Need help understanding inferring proposition is false from removing out of an inconsistent set

I have been reading Introduction to formal logic by Peter Smith. In his Exercise 2 he has a question and answer as follows These questions are either true or false. I cannot seem to wrap my head around this answer.

Question) If a set of propositions is inconsistent, then if we remove some proposition P, we can validly infer that P is false from the remaining propositions in the set.

Answer) True. Suppose some set S of propositions plus P is inconsistent. That means there is no way of making those propositions in S true and making P true too. That means that any way of making the propositions in S true must make P false. Which is to say that we can validly infer that P is false from the propositions in S.

I'm confused because to me this stating "some proposition P" means picking an arbitrary proposition out of our inconsistent set. If this is arbitrary then how could we know we didn't simply grab a true proposition from our set? His answer seems to me that we hand pick the false proposition out of our set. I really don't even understand how with only knowing consistency of our set, which has nothing to do with the truth/falseness of the propositions, we can conclude the truth/false of a given proposition within the set. Could someone attempt to elaborate or answer this in a different way? Possibly give an example with an actual set of inconsistent propositions. I'm new to logic so I may be overlooking something stupid simple.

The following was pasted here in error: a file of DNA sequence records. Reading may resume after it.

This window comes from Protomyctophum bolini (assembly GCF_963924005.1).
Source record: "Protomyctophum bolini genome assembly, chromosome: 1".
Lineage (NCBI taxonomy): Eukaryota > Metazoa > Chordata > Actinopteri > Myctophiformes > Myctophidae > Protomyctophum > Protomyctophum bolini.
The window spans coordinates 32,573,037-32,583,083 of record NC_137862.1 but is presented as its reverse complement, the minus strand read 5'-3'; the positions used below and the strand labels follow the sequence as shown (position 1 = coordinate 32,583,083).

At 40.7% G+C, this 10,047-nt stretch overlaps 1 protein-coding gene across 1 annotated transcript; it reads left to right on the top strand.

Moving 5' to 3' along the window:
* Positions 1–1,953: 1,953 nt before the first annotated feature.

From a bit more syntactic perspective, there are two cases. Let $S$ be a set of propositions not including $P$ such that $S\cup \{P\}$ is inconsistent. In the first case, $S$ is inconsistent on its own. In this case, we can prove anything including $\neg P$. In the second case, $S$ is consistent, and it's only when we add $P$ that we get a contradiction. But proving that assuming $P$ leads to a contradiction is exactly what it means to prove $\neg P$, so we necessarily can prove $\neg P$ from $S$. Thus, in either case we can prove $\neg P$.
We didn't actually need to break the argument into two cases. The "second case" actually is a full argument by itself (dropping the assumption that $S$ is consistent). I decided to break it into two cases to help emphasize why the "truth" (provability) of $P$ is not important. In more semantically-oriented language, if $P$ is "true", then $S$ must be "false" corresponding to the $S$ is inconsistent case. And from the semantic perspective, "false" implies "true" and "false" implies "false" are both "true".
• The remaining propositions being an inconsistent set is the first case I mentioned, though, as I also mentioned, the argument for the second case doesn't actually rely on $S$ being consistent. Commented Jun 8, 2018 at 7:27